6. Dodecatheon jeffreyi Van Houtte, Ann. Gén. Hort. 16: 99, plate 1662. 1867.
Tall mountain shootingstar
Dodecatheon jeffreyi subsp. pygmaeum (H. M. Hall) H. J. Thompson; Primula jeffreyi (Van Houtte) Mast & Reveal
Plants 10-60(-75) cm; scape glandular-pubescent at least in part, not sticky. Caudices not obvious at anthesis or usually horizontal, relatively short and thick or elongate and slender; roots usually white; bulblets absent. Leaves (2.5-)7-40(-53) × (0.5-)1-6 (-7.5) cm; petiole winged; blade narrowly oblanceolate or oblanceolate to spatulate, base decurrent onto stem, usually gradually tapering to petiole, margins entire or crenate to serrulate, surfaces glabrous or glandular-pubescent. Inflorescences 3-20-flowered; bracts lanceolate to broadly lanceolate, 3-17 mm, glandular-pubescent. Pedicels 2-7 cm, usually glandular-pubescent, rarely glabrous. Flowers: calyx green, 7-12(-15) mm, usually glandular-pubescent, rarely glabrous, tube 2-4 mm, lobes 4-5, 4.5-8(-12) mm; corolla tube cream or (rarely) yellow with reddish to purplish, thin to thick, often wavy ring, ring rarely absent, lobes 4-5, magenta to lavender or light yellow to whitish, 10-25(-27) mm; filaments distinct or partially connate, dark maroon to black, usually 1-1.5 mm; anthers 6.5-11 mm, (apex truncate to obtuse); pollen sacs yellow or maroon, connective purplish, transversely rugose; stigma enlarged, diam. no more than 2 times style. Capsules yellowish tan to reddish brown, operculate or sometimes valvate, sometimes both on same plant, ovoid, 7-11(-15) × 4.5-7(-10) mm, glabrous or teeth sometimes sparsely glandular-puberulent; walls thin, pliable. Seeds with thin membrane along edges. 2n = 42, 44, 66, 86.
Flowering summer. Dry to moist stream banks, lake shores, bogs, slopes, and meadows mainly in montane conifer woodlands; 0-3000 m; B.C.; Alaska, Calif., Idaho, Mont., Oreg., Wash., Wyo.
Dodecatheon jeffreyi is found in montane places in the Sierra Nevada of California and western Nevada and on the northern coastal ranges and Siskiyou Mountains of northern California and southwestern Oregon. It occurs in the Cascade Ranges of Oregon, Washington, and British Columbia northward to the Kenai Peninsula region of south-central Alaska, often near the coast and especially on the off-shore islands. It is also widely scattered in the mountains of northeastern Oregon, central and northern Idaho, and western Montana, with isolated stations on the Olympic Peninsula of Washington. A single collection (J. Major 2927, GTNP) from Moose Basin, Grand Teton National Park, is the only record from Wyoming.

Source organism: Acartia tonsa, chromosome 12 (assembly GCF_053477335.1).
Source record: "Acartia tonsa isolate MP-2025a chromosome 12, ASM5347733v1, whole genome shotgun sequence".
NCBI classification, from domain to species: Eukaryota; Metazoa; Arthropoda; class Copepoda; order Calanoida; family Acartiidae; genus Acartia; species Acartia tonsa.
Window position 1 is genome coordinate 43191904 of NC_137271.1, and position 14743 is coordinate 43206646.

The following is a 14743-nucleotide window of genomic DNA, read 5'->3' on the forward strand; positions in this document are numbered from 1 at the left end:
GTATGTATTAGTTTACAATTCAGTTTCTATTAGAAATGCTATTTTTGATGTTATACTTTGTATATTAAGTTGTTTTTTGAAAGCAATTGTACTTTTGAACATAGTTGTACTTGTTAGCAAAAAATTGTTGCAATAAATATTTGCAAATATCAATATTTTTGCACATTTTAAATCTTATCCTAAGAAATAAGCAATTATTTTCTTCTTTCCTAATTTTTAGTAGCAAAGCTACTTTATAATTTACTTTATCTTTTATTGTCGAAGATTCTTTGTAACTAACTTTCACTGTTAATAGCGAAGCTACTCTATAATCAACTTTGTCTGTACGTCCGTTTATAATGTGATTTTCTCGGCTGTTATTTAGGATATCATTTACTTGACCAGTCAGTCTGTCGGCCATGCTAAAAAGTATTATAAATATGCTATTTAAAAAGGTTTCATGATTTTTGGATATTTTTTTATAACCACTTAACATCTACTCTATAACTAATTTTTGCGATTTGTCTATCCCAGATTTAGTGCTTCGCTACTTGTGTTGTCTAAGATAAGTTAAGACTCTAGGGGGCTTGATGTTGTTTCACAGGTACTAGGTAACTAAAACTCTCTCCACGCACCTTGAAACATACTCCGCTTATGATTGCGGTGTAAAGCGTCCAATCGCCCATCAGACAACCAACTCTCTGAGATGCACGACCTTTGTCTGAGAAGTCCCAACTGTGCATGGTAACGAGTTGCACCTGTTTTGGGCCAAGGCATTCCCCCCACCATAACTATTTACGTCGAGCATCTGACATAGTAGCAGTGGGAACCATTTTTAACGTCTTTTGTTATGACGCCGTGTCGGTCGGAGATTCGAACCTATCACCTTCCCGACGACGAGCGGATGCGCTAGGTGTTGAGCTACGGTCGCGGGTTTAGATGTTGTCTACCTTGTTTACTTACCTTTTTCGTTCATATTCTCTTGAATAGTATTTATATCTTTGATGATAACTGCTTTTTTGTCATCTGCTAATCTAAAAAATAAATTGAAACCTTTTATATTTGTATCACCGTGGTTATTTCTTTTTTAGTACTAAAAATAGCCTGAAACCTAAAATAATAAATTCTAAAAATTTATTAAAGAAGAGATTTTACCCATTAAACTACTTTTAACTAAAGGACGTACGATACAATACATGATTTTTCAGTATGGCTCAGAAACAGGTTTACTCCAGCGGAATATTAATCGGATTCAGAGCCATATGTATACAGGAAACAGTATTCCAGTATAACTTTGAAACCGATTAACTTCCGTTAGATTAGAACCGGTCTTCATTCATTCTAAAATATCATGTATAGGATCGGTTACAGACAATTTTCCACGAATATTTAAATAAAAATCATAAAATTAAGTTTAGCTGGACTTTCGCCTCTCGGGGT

Dodecatheon jeffreyi is usually readily recognized; in portions of California, the delimitation of it from both D. alpinum and D. redolens can be somewhat arbitrary. Whether this is a breakdown of species boundaries due to hybridization or a shift in their respective morphologies due to overlapping ecological settings is uncertain. In some instances, intermediate plants seem to occur in areas where two of the species occur in proximity. In general, the corolla tube of D. jeffreyi is white except near the ring, where it is yellow. In D. redolens, the entire corolla tube is yellow.
This species is known universally as Dodecatheon jeffreyi, although it was named a year earlier as D. jeffreyanum K. Koch. To avoid the introduction of a name that has never been used for this widespread and sometimes cultivated plant, D. jeffreyanum has been proposed for rejection (J. F. Veldkamp et al. 2008).